Inhibition of NADPH oxidase 1 activity and blocking the binding of cytosolic and membrane-bound proteins by honokiol inhibit migratory potential of melanoma cells
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Ram Prasad1, John C. Kappes2,5,6, Santosh K. Katiyar1,3,4,5,6
1Department of Dermatology, University of Alabama at Birmingham, Birmingham, AL, USA
2Departments of Medicine and Pathology, University of Alabama at Birmingham, Birmingham, AL, USA
3Environmental Health Sciences, University of Alabama at Birmingham, Birmingham, AL, USA
4Nutrition Obesity Research Center, University of Alabama at Birmingham, Birmingham, AL, USA
5Comprehensive Cancer Center, University of Alabama at Birmingham, Birmingham, AL, USA
6Birmingham Veterans Affairs Medical Center, Birmingham, AL, USA
Santosh K. Katiyar, e-mail: email@example.com
Keywords: honokiol, melanoma, NADPH oxidase, cell migration, imaging
Received: September 07, 2015 Accepted: January 02, 2016 Published: January 09, 2016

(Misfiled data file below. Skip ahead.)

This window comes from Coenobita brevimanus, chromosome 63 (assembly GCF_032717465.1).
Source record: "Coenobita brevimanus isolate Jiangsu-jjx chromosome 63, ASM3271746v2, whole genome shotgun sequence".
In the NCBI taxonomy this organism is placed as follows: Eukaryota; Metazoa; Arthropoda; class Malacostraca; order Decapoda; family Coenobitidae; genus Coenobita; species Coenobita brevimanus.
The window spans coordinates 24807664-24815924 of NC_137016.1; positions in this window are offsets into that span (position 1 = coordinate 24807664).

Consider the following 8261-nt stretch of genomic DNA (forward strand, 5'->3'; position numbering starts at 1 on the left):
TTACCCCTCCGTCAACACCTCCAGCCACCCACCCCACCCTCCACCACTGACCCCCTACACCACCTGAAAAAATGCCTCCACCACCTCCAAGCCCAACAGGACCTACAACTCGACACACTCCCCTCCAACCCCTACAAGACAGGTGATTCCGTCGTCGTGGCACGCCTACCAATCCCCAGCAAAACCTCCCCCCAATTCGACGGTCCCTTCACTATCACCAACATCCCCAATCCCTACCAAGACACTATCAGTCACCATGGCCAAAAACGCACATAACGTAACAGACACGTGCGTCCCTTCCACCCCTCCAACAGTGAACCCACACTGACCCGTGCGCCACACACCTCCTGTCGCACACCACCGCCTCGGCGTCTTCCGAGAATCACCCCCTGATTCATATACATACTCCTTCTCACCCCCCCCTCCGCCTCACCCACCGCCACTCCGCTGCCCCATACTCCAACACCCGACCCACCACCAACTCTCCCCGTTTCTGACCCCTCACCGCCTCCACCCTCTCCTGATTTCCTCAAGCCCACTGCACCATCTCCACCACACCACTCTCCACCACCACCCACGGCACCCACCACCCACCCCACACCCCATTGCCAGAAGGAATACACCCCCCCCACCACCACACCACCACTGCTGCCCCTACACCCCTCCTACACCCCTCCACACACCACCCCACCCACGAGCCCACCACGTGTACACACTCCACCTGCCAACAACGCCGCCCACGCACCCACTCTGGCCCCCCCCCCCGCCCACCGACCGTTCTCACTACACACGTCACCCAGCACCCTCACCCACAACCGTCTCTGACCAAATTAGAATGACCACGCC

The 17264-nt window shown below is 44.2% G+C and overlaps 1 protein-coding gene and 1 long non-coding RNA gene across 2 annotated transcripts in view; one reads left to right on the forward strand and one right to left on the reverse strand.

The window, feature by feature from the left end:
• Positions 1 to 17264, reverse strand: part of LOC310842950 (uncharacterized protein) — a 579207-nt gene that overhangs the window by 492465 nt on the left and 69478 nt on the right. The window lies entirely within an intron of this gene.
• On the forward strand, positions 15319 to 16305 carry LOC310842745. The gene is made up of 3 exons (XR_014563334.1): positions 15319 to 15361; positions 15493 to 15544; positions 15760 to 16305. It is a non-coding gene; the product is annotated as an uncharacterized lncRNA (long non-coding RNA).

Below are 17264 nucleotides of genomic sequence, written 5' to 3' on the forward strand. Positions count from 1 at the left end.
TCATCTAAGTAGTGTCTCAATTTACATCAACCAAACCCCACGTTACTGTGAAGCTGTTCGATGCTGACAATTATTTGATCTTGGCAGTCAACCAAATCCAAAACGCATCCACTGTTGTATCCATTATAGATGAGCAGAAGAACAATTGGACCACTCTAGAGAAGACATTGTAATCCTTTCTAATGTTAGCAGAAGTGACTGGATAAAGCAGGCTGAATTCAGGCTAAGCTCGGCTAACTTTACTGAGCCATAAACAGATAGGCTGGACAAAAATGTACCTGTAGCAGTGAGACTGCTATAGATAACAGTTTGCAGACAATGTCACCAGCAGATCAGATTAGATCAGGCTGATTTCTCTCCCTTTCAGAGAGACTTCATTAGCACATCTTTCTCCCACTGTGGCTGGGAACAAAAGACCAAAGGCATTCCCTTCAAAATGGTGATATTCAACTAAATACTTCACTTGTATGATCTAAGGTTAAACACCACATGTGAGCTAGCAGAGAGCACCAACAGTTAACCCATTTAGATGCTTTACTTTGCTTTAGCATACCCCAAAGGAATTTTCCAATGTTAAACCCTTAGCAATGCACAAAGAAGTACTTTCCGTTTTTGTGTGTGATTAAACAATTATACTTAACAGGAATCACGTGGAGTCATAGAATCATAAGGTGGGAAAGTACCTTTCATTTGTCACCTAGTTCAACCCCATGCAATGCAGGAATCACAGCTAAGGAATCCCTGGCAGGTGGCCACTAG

Overexpression of NADPH oxidase 1 (Nox1) in melanoma cells is often associated with increased migration/metastasis rate. To develop effective treatment options, we have examined the effect of honokiol, a phytochemical from Magnolia plant, on the migratory potential of human melanoma cell lines (A375, Hs294t, SK-Mel119 and SK-Mel28) and assessed whether Nox1 is the target. Using an in vitro cell migration assay, we observed that treatment of different melanoma cell lines with honokiol for 24 h resulted in a dose-dependent inhibition of cell migration that was associated with reduction in Nox1 expression and reduced levels of oxidative stress. Treatment of cells with N-acetyl-L-cysteine, an anti-oxidant, also inhibited the migration of melanoma cells. Treatment of cells with diphenyleneiodonium chloride, an inhibitor of Nox1, significantly decreased the migration ability of Hs294t and SK-Mel28 cells. Further, we examined the effect of honokiol on the levels of core proteins (p22phox and p47phox) of the NADPH oxidase complex. Treatment of Hs294t and SK-Mel28 cells with honokiol resulted in accumulation of the cytosolic p47phox protein and decreased levels of the membrane-bound p22phox protein, thus blocking their interaction and inhibiting Nox1 activation. Our in vivo bioluminescence imaging data indicate that oral administration of honokiol inhibited the migration/extravasation and growth of intravenously injected melanoma cells in internal body organs, such as liver, lung and kidney in nude mice, and that this was associated with an inhibitory effect on Nox1 activity in these internal organs/tissues.
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